7 Plants That Like Eggshells (And How To Process Them)

Eggshells are made of biodegradable materials that are surprisingly nutritious for your plants. So, you’ve probably been throwing away free fertilizer without even knowing it. But how do you process eggshells, and what plants can benefit from eggshell powder?

There are several plants that can benefit from homemade organic eggshell powders, including:

  1. Tomatoes
  2. Cabbage
  3. Cauliflower
  4. Broccoli
  5. Pepper
  6. Eggplant
  7. Cucumber

The rest of this article will cover the best plants to use eggshells powder on, along with everything else you need to know about using eggshells for plants.

What Plants Are Eggshells Good For?

Eggshells are good for vegetable plants like cabbage, cauliflower, and broccoli, as well as botanical fruits like tomatoes, peppers, eggplants, and cucumbers. Eggshells are rich in calcium and other minerals that enable the plants to grow and produce better yields.

Aside from calcium, eggshells contain trace amounts of useful minerals like manganese, iron, magnesium, phosphorus, and calcium carbonate.

Discarded eggs shells powder can act as a good alternative for plant fertilizers due to its rich calcium fortification. In addition, eggshells contain calcium carbonate, which is highly alkaline. They also regulate soil pH.

Therefore, eggshells offer an organic plant nutrition solution that is eco-friendly at virtually no additional costs.

Additional beneficial qualities of eggshells as fertilizers include:

  • Lower soil pH for optimal nutrient absorption by plants.
  • Help lower soil salinity and increase soil conductivity, availing more nutrients for plant uptake.
  • Improve the aeration of the soil.
  • Crushed eggshells have rough edges, a deterrent to pests like slugs, cutworms, and snails that attacks crops.
  • Can be used to mulch plants when spread at the plant base, aiding water retention.
  • By ensuring low salinity in the soil, the crushed eggshells help minimize water uptake stress caused by hypertonic soil.
  • Helps curb the problems associated with poor drainage of soil that could be detrimental to certain crop varieties.
  • Eggshells are organic and biodegradable, making them suitable soil rectifiers and amenders in soil engineering.
  • Serves as a good alternative to chemical pesticides and fertilizers.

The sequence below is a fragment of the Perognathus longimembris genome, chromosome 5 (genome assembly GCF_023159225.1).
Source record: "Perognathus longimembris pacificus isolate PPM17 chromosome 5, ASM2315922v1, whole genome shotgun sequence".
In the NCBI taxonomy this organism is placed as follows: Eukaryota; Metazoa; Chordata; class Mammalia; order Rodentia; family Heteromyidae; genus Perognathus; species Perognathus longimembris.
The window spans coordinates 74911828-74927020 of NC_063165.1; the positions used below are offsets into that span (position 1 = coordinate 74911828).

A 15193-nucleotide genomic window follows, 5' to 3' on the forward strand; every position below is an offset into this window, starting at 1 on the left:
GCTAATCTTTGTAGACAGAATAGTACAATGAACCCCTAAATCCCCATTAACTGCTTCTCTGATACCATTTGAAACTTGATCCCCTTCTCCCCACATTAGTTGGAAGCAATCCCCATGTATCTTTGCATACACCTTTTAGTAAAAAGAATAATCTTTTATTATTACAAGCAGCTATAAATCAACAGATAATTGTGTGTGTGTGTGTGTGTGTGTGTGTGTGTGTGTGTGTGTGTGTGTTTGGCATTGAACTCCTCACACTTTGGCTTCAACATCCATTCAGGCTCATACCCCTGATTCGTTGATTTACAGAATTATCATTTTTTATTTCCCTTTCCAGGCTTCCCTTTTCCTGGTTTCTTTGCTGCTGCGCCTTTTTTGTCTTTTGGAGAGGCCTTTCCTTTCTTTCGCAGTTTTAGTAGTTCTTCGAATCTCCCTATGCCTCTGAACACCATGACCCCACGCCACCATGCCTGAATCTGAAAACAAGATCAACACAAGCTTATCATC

These are just a few notable qualities of eggshells that are beneficial to plants and plant growth. Be sure to check out the table below for a quick breakdown of how eggshells affect specific plants:

Type of PlantRequired NutrientsRecommended Frequency of Fertilization
TomatoCalcium, phosphorus, magnesium, sulfurOnce per month; Most crucial during early growth stages
CabbageCalcium, zinc, magnesium, sulfurEvery two to four weeks
CauliflowerNitrogen, potassium, manganese, magnesiumEvery four weeks
BroccoliCalcium, magnesium, boronAccording to growth, before germination, when plants reach 6in (15.2cm) in height, when plants are 14in (35.6cm) in height, when buds form
PeppersCalcium, iron, phosphorus, magnesium, nitrogenEvery two to four weeks
EggplantCalcium, potassium, phosphorusEvery week or one every two weeks
CucumberPhosphorus, potassium, calcium, ironEvery two weeks

How Do You Prepare Eggshells for the Garden?

You prepare eggshells for the garden by crushing and boiling them. Boiling the eggshells for 5–10 minutes disinfects and breaks down the eggshells. You can also wash, dry, and grind eggshells into a fine powder using a food processor.

After washing your eggshells, you can dry them quickly (helping reduce bacteria and mold growth) by baking them in an oven at 350℉ (176.7℃) for about five minutes. After baking, the eggshells will be brittle, making them easier to grind into a fine powder.

When you’ve created your eggshell powder, you’ll have two options for how to use them: Sprinkling them onto the top of your garden soil or spraying them onto the soil as a liquid fertilizer.

To make a liquid eggshell fertilizer, add one to teaspoons of powdered eggshell to one liter (33.8oz) of water. Shake vigorously for five to ten minutes, then spray the solution onto garden soil.

Hand feeding crushed eggs shells onto a plant
You need to process eggshells more than this.

What’s the Best Way to Fertilize Plants With Eggshells?

The best way to fertilize plants with eggshells depends on the number of nutrients your plants need. For example, a liquid eggshell fertilizer might be best for plants that require immediate nutrients. But powdered eggshell sprinkling on the soil provides a more gradual nutrient dispersal.

Grinding the eggshell increases plants’ surface area to uptake the nutrients, as you can shake the powder across the top of the soil instead of spraying them directly into the soil. You can also mix the eggshell powder into the soil for immediate nutrient incorporation.